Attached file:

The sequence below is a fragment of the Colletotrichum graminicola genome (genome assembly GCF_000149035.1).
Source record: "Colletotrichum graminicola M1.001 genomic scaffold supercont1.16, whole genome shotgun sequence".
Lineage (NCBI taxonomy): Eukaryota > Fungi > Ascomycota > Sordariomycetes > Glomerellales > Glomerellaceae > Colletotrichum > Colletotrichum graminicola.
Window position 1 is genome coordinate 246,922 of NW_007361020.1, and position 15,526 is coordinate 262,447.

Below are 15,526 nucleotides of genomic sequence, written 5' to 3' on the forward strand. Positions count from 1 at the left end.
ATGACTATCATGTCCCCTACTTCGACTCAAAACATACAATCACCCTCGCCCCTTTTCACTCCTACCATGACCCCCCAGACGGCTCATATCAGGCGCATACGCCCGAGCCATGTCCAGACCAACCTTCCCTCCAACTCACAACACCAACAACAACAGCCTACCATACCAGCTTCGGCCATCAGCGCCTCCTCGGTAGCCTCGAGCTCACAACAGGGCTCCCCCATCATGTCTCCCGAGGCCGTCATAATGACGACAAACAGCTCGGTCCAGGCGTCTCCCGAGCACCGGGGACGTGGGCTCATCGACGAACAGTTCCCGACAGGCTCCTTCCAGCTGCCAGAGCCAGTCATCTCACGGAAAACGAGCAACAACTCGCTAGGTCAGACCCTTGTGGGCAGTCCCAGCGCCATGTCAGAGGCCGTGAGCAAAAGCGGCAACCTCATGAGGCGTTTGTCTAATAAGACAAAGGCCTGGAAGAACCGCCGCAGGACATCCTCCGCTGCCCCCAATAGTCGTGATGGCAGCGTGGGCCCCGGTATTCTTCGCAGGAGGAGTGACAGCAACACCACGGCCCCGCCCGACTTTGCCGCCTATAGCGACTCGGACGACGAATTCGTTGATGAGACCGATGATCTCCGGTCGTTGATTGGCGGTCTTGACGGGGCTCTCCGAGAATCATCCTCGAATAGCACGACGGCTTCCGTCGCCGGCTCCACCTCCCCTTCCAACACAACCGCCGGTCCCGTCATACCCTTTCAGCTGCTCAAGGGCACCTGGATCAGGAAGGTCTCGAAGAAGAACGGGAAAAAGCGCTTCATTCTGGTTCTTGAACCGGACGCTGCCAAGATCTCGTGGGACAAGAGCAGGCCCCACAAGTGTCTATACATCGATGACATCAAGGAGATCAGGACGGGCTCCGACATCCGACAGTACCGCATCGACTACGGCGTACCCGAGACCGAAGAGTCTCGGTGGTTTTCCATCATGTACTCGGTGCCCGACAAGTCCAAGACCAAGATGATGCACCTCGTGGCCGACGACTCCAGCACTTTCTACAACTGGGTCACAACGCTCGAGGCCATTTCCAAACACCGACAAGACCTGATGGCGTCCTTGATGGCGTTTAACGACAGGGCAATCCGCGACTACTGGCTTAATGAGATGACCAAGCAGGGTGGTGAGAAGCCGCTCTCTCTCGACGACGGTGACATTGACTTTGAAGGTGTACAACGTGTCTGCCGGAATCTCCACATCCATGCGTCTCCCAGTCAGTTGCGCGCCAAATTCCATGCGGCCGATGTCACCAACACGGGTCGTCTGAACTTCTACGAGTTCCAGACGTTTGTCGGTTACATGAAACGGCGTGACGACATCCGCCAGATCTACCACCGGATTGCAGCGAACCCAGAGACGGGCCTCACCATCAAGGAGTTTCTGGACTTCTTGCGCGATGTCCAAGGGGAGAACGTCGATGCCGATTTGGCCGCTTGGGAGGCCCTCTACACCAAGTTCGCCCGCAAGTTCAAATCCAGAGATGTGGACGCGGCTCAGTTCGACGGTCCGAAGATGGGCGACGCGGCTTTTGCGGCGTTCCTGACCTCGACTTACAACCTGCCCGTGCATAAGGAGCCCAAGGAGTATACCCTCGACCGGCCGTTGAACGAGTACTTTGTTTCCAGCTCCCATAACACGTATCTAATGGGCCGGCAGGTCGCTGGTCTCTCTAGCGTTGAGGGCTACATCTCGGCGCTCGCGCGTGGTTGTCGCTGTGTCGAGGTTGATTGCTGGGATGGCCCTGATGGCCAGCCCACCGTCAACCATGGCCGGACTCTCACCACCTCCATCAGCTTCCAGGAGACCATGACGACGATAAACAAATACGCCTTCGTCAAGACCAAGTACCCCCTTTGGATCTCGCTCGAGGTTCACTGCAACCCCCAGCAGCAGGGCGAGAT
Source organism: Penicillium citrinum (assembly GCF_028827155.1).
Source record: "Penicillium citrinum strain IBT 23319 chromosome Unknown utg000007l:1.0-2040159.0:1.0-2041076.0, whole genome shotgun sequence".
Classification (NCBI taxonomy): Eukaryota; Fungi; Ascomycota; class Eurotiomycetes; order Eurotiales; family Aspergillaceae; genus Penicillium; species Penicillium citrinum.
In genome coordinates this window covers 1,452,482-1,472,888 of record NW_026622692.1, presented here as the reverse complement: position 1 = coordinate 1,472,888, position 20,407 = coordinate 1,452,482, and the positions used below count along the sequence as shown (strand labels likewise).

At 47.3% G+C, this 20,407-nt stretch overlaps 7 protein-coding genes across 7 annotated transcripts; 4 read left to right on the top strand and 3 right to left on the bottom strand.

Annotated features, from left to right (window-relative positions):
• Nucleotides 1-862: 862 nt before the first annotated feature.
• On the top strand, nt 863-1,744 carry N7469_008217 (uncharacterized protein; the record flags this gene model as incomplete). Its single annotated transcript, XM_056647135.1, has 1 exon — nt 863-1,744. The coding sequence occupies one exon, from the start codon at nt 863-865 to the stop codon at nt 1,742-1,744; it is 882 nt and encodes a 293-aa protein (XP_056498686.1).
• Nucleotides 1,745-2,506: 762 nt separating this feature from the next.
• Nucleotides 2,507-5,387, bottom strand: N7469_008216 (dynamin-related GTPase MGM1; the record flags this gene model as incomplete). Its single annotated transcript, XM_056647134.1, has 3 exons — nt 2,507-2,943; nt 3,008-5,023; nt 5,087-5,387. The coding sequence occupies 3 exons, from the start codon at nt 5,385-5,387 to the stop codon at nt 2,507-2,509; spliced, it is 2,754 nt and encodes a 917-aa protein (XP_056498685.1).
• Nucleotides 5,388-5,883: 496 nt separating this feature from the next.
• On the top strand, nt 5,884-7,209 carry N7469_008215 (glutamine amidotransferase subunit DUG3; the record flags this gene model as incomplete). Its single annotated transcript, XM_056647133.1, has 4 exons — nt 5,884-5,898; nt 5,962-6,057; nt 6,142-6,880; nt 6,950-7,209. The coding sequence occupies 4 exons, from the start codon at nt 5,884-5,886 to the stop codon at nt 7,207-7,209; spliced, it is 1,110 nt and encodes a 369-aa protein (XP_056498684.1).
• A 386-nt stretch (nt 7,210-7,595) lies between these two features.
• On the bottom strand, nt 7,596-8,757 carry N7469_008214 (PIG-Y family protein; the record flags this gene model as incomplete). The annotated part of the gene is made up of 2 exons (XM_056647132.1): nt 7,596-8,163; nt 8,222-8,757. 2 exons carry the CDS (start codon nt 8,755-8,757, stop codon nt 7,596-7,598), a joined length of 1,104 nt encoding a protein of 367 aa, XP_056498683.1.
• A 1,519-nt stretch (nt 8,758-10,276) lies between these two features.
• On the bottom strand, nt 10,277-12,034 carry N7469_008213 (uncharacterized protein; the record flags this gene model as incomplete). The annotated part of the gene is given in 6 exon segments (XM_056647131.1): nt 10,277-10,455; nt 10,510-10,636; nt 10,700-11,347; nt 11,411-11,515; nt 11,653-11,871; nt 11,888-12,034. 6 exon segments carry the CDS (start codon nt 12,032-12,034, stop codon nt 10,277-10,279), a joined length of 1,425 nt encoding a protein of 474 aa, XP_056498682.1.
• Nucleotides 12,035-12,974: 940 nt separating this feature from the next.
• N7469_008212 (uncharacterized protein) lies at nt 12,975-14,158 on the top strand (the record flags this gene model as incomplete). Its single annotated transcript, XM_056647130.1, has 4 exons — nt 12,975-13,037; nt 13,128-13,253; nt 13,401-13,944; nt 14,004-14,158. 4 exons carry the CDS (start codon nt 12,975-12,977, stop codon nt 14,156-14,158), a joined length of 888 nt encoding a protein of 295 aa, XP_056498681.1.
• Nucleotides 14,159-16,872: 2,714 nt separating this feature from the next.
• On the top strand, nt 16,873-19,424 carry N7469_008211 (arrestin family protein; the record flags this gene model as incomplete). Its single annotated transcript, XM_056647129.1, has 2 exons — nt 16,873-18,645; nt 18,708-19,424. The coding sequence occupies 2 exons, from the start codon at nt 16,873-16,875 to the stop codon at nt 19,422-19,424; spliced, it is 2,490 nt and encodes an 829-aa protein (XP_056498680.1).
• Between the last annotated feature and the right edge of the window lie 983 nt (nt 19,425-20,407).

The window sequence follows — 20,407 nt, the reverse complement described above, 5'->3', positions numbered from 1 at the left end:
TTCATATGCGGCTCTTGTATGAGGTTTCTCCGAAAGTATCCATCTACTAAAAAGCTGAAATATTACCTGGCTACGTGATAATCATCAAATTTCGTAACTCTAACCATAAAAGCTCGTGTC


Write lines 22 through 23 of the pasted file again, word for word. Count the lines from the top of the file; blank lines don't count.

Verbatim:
• On the bottom strand, nt 10,277-12,034 carry N7469_008213 (uncharacterized protein; the record flags this gene model as incomplete). The annotated part of the gene is given in 6 exon segments (XM_056647131.1): nt 10,277-10,455; nt 10,510-10,636; nt 10,700-11,347; nt 11,411-11,515; nt 11,653-11,871; nt 11,888-12,034. 6 exon segments carry the CDS (start codon nt 12,032-12,034, stop codon nt 10,277-10,279), a joined length of 1,425 nt encoding a protein of 474 aa, XP_056498682.1.
• Nucleotides 12,035-12,974: 940 nt separating this feature from the next.